consumer products

The Soft Science of Hard Problems

How design uncovers over-learned behaviors

August 17, 2014
by Jason Robertson

You leave work and drive home. Soon you arrive, barely aware of anything in between. It happens to everyone—our brain shifts into automatic, and it’s a good thing (mostly). There are hundreds of little things we do every day that we don’t think much about: washing our hair, squeezing a bottle of ketchup, drinking from a bottle—the list goes on and on. We do certain things so often or learned them so long ago that we don’t have to think about doing them(thankfully). They’re called over-learned behaviors, and they’re some of the hardest problems for a designer because we need to design new products and experiences that solve needs people may not be able to articulate. Fortunately, there are some really geeky designer-scientists out there (confession: I’m one of them) that look a little differently at these hard problems in an effort to design a better experience for the people who experience them: we experiment.

At Continuum, where we often refer to our human-centered design capability and our strength understanding people, we have spent a lot of time thinking about ways to deal with these hard problems. To tackle them, we’ve applied “soft science”—a connection between rigorous research and more subjective interviews with people. The goal is to capture both the physical reality and the emotional experience that accompanies it. It’s a lot like the scientific method you might have learned in high school, where you start with a hypothesis and then perform experiments only in the pre-hypothesis stage, where we use careful observation, scientific measurements, and interviews to develop ideas on what would make an experience better.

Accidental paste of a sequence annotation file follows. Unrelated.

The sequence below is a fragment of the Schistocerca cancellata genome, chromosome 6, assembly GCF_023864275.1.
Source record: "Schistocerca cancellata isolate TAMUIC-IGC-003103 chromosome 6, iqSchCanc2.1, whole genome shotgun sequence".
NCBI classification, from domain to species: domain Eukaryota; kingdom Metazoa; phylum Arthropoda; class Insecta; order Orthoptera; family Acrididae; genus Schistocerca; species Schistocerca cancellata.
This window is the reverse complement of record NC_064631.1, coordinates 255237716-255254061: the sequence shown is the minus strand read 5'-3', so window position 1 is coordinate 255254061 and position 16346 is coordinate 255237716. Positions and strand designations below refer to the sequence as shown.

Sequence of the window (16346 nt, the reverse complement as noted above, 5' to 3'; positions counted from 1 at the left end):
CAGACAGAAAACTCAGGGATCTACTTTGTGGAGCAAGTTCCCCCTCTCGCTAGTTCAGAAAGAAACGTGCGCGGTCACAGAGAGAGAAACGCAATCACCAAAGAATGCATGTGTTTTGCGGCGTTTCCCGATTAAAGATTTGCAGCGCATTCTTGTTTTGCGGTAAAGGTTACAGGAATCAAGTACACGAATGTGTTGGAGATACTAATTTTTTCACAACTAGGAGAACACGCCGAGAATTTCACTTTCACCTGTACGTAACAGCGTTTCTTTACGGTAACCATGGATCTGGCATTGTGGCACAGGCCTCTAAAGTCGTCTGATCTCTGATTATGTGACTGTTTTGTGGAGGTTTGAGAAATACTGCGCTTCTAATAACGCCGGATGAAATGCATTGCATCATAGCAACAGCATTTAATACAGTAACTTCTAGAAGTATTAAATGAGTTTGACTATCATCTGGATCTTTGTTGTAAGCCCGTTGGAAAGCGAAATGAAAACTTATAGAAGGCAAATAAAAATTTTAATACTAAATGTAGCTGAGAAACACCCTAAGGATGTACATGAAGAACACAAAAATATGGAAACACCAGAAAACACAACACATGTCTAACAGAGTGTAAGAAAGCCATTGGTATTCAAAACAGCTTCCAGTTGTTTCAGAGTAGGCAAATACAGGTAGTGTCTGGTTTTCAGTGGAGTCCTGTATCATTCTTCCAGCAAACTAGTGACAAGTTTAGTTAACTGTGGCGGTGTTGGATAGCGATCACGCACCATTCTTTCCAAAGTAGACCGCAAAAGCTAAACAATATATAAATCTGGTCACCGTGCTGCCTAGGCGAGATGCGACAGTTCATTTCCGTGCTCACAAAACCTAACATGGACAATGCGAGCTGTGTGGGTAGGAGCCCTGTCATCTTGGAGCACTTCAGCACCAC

We’ve found that applying this soft science is particularly useful for 3 things. The first is making sure we focus on the right problem. When we partnered with a car company to create a better driving experience, we weren’t sure where to focus. We knew we needed to look a little closer at how people feel while they’re driving. Naturally, we got into cars with people and interviewed them, but we also had each driver wear a heart-rate sensor. We expected the most anxiety (highest heart rate) to be on the highway at high speeds, but what we found surprised everyone. People are most anxious when they’re parking—when they have to navigate in close quarters around other cars. This led us to focus our efforts where we could make the most impact: parking.

As part of the early research when we were designing the Swiffer with P&G, we created scientifically accurate dirty floors. After doing some research, we found that the largest component of “dirt”—and the hardest to clean—was actually dry flakes of skin. So we went to podiatrists to get skin, combined it with oil and other debris, sprayed it over a floor, and then measured the “dirtiness” using a reflectometer. We compared the effectiveness of different cleaning chemicals, and found that most mops and cleaners just push dirt around rather than pick it up. With additional chemicals off the table, we started to look at other ways to pick up dirt: static cling. Voilà, the Swiffer! The product was a hit with consumers, boosting P&G’s profits by 5 percent in its first year and growing to become a half-billion dollar brand by 2011.